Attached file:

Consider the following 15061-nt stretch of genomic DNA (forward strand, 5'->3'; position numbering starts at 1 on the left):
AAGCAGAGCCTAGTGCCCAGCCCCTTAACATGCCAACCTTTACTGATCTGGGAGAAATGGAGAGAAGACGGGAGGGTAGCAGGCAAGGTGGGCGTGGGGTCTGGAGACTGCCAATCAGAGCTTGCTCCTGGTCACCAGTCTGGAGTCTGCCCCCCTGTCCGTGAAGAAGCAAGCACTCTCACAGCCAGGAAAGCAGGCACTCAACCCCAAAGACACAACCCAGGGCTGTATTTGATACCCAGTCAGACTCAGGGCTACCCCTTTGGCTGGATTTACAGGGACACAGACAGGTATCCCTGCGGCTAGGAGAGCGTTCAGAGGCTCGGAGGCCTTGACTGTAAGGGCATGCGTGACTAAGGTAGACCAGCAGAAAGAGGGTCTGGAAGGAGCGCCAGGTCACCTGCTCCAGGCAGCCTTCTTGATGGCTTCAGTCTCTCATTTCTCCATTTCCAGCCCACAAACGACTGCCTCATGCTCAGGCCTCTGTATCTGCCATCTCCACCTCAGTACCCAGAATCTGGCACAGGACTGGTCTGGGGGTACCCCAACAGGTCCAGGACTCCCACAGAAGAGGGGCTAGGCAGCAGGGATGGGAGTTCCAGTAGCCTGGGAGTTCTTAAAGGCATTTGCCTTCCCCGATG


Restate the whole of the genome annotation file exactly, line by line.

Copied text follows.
Consider the following 15061-nt stretch of genomic DNA (forward strand, 5'->3'; position numbering starts at 1 on the left):
AAGCAGAGCCTAGTGCCCAGCCCCTTAACATGCCAACCTTTACTGATCTGGGAGAAATGGAGAGAAGACGGGAGGGTAGCAGGCAAGGTGGGCGTGGGGTCTGGAGACTGCCAATCAGAGCTTGCTCCTGGTCACCAGTCTGGAGTCTGCCCCCCTGTCCGTGAAGAAGCAAGCACTCTCACAGCCAGGAAAGCAGGCACTCAACCCCAAAGACACAACCCAGGGCTGTATTTGATACCCAGTCAGACTCAGGGCTACCCCTTTGGCTGGATTTACAGGGACACAGACAGGTATCCCTGCGGCTAGGAGAGCGTTCAGAGGCTCGGAGGCCTTGACTGTAAGGGCATGCGTGACTAAGGTAGACCAGCAGAAAGAGGGTCTGGAAGGAGCGCCAGGTCACCTGCTCCAGGCAGCCTTCTTGATGGCTTCAGTCTCTCATTTCTCCATTTCCAGCCCACAAACGACTGCCTCATGCTCAGGCCTCTGTATCTGCCATCTCCACCTCAGTACCCAGAATCTGGCACAGGACTGGTCTGGGGGTACCCCAACAGGTCCAGGACTCCCACAGAAGAGGGGCTAGGCAGCAGGGATGGGAGTTCCAGTAGCCTGGGAGTTCTTAAAGGCATTTGCCTTCCCCGATG